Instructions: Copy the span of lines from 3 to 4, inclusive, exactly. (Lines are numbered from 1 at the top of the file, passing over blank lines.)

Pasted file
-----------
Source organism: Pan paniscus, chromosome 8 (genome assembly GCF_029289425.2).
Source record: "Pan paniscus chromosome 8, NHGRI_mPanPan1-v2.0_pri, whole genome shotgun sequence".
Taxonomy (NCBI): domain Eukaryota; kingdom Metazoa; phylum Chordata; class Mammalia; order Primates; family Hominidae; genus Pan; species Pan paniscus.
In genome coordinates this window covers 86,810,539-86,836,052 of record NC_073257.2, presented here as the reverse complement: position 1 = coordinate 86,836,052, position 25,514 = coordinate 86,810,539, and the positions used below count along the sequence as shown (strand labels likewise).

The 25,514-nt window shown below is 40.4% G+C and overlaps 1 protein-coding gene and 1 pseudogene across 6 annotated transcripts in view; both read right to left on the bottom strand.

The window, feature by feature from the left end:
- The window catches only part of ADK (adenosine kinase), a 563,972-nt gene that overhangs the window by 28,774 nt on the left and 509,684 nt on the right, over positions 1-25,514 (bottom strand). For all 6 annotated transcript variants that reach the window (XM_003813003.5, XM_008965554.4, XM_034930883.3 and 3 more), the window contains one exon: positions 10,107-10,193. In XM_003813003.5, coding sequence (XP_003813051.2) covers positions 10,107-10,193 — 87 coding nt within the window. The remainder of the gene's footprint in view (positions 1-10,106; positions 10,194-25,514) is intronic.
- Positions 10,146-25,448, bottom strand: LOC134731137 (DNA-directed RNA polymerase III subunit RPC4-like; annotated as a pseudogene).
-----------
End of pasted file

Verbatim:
Taxonomy (NCBI): domain Eukaryota; kingdom Metazoa; phylum Chordata; class Mammalia; order Primates; family Hominidae; genus Pan; species Pan paniscus.
In genome coordinates this window covers 86,810,539-86,836,052 of record NC_073257.2, presented here as the reverse complement: position 1 = coordinate 86,836,052, position 25,514 = coordinate 86,810,539, and the positions used below count along the sequence as shown (strand labels likewise).